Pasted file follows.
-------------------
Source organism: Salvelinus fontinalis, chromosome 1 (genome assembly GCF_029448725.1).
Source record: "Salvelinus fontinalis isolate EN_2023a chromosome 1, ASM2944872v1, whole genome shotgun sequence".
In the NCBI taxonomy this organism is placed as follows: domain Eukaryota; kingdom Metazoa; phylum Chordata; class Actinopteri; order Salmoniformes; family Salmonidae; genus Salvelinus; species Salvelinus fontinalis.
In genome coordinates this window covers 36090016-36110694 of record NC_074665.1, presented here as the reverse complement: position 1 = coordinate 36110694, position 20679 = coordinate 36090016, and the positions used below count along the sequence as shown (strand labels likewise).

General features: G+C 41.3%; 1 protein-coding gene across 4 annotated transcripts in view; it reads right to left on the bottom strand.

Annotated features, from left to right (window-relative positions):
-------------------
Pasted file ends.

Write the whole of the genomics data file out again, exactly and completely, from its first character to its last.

Source organism: Salvelinus fontinalis, chromosome 1 (genome assembly GCF_029448725.1).
Source record: "Salvelinus fontinalis isolate EN_2023a chromosome 1, ASM2944872v1, whole genome shotgun sequence".
In the NCBI taxonomy this organism is placed as follows: domain Eukaryota; kingdom Metazoa; phylum Chordata; class Actinopteri; order Salmoniformes; family Salmonidae; genus Salvelinus; species Salvelinus fontinalis.
In genome coordinates this window covers 36090016-36110694 of record NC_074665.1, presented here as the reverse complement: position 1 = coordinate 36110694, position 20679 = coordinate 36090016, and the positions used below count along the sequence as shown (strand labels likewise).

General features: G+C 41.3%; 1 protein-coding gene across 4 annotated transcripts in view; it reads right to left on the bottom strand.

Annotated features, from left to right (window-relative positions):